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Redevelopment

Lithuanian prison—once a set for Netflix series Stranger Things—could become a major museum under redevelopment plan

Historic building in the heart of the capital Vilnius to be split up and turned into restaurants, hotels and other commercial and cultural spaces

The Lukiškės prison building was built in 1904 and closed its doors in 2019

An historic prison located in the centre of the Vilnius, the capital of Lithuania, could be turned into a major museum under plans put forward by the Lithuanian government. The Lukiškės prison building was built in 1904, when Lithuania was ruled by the Russian tsars, and closed its doors in 2019. The historic site recently doubled up as a film set for the hit Netflix series Stranger Things.

“Turto bankas, an institution managing real estate [owned by the state], is inviting private sector enterprises to express their interest in the project to convert the non-conventional prison complex and make it a multifunctional centre of art, culture, and education,” says a statement.

"The prison complex could be a multifunctional centre and combine both cultural and commercial activities."

The regeneration plan has been approved by the Ministry of Finance, which is working in partnership with Turto bankas. Part of the prison building will also be given over to commercial and corporate bodies as “the complex would rely on investments from enterprises,” the statement adds. There may be conservation issues but “bearing in mind the building complex is a cultural heritage object, all transformations would be limited to an extent.”

Inga Urbonaitė-Vadoklienė, the project manager at Turto Bankas, tells The Art Newspaper: “We are open to all kinds of suggestions. For instance, some [of the prison] premises could be turned into hotels, restaurants or other commercial spaces, while others may be used for cultural purposes. The prison complex could be a multifunctional centre and combine both cultural and commercial activities.”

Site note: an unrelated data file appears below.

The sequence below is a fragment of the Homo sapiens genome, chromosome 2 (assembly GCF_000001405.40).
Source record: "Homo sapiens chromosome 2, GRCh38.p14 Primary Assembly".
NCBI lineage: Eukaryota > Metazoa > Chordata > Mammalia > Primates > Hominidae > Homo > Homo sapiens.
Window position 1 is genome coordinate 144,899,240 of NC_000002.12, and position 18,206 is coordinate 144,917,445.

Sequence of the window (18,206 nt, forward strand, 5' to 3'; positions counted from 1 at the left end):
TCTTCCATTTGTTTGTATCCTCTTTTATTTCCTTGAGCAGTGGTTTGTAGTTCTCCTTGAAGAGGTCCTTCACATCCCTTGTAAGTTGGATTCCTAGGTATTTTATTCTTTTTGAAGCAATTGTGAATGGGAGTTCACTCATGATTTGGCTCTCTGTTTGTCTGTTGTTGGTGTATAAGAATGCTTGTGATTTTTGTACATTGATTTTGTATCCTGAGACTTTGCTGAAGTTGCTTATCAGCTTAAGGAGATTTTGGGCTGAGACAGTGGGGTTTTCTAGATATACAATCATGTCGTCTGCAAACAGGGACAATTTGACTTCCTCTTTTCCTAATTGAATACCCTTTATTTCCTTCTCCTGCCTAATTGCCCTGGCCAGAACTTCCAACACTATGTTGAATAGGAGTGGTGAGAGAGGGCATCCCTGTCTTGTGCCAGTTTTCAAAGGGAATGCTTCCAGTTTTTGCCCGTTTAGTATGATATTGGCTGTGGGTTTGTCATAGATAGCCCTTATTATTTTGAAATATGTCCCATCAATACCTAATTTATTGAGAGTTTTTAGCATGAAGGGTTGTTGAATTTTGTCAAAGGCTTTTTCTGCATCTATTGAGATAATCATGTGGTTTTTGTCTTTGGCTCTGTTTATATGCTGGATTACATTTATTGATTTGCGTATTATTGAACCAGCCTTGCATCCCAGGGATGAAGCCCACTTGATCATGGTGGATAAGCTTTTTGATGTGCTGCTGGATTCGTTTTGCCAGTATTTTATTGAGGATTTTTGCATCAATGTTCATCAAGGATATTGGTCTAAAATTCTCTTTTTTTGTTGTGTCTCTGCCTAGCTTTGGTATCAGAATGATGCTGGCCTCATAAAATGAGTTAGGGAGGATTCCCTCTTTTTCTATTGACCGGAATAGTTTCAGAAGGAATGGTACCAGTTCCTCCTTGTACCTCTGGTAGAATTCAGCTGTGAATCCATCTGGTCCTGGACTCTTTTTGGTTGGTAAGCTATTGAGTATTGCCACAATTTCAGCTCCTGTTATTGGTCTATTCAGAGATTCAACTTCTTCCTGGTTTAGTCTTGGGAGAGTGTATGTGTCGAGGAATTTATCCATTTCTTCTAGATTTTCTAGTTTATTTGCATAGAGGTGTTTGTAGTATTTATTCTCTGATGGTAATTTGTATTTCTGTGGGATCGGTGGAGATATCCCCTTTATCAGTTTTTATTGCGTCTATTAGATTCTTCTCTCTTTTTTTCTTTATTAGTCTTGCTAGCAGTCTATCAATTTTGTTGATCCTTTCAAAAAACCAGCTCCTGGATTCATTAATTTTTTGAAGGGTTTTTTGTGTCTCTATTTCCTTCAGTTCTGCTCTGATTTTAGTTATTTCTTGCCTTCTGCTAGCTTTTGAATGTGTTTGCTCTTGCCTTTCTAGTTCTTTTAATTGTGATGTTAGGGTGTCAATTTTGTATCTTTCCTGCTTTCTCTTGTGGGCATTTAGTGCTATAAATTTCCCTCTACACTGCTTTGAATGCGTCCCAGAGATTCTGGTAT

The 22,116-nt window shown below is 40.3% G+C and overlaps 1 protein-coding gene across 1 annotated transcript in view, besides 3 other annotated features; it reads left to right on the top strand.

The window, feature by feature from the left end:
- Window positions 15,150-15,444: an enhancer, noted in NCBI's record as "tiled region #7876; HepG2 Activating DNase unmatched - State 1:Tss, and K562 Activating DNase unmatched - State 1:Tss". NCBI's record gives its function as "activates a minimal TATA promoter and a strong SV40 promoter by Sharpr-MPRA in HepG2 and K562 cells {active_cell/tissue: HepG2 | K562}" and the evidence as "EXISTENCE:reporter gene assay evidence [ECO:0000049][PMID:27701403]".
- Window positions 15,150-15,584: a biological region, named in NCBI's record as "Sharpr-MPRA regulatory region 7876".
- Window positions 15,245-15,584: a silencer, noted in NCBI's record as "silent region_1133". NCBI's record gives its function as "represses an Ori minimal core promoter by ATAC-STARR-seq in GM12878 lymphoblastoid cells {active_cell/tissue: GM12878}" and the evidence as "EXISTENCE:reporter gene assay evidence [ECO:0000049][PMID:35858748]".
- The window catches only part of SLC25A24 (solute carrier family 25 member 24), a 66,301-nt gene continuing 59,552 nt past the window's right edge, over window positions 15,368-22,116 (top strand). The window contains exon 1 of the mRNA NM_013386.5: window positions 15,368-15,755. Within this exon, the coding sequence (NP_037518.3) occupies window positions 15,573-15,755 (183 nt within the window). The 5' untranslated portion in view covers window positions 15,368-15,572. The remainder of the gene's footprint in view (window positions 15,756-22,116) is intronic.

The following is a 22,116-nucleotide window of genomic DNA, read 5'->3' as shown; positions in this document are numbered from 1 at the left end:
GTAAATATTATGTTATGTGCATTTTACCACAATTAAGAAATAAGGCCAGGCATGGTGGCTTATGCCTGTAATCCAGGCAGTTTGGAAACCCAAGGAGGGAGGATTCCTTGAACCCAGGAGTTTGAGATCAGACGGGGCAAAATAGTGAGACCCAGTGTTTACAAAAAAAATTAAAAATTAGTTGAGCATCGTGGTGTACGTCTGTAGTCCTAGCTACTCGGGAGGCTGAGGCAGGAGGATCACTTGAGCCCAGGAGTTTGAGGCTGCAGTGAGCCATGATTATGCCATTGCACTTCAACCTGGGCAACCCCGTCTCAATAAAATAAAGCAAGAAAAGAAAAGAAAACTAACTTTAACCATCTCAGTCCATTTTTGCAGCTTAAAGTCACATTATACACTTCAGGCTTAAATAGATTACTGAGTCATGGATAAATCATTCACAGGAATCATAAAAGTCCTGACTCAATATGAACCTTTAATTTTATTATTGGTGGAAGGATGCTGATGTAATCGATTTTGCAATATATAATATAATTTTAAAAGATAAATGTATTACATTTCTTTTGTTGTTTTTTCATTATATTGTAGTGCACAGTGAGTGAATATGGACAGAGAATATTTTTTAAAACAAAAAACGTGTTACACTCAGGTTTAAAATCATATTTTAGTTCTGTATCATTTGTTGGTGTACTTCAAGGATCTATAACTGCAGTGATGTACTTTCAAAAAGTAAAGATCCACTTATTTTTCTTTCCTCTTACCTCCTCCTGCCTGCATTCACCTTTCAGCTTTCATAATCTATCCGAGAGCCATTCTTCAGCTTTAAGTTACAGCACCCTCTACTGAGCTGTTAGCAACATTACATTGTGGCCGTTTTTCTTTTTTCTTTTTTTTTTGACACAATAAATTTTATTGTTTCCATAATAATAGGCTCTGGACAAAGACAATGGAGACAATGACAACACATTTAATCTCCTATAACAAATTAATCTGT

During World War I, the German-occupying regime used the prison for the mass incarceration of political activists

Felix Ackermann, an academic at the German Historical Institute in Warsaw, writes that “the prison complex, as it is today, could easily be a museum of 20th-century Vilnius… Such a museum would include Tsarist repressions against various nationalists and revolutionaries, particularly after the revolution of 1905. During World War I, the German-occupying regime used the prison for the mass incarceration of political activists like the Lithuanian publisher and lawyer Jonas Vileišis.”

Other notable cultural institutions in Vilnius include the Radvila Palace Museum of Art which is currently showing an exhibition of works by the US artist and activist Michael Rakowitz (until 16 May). Meanwhile late 2018, the €15m MO Museum, housing the 4,000-work private collection of Viktoras Butkus and his wife Danguole, opened in the capital.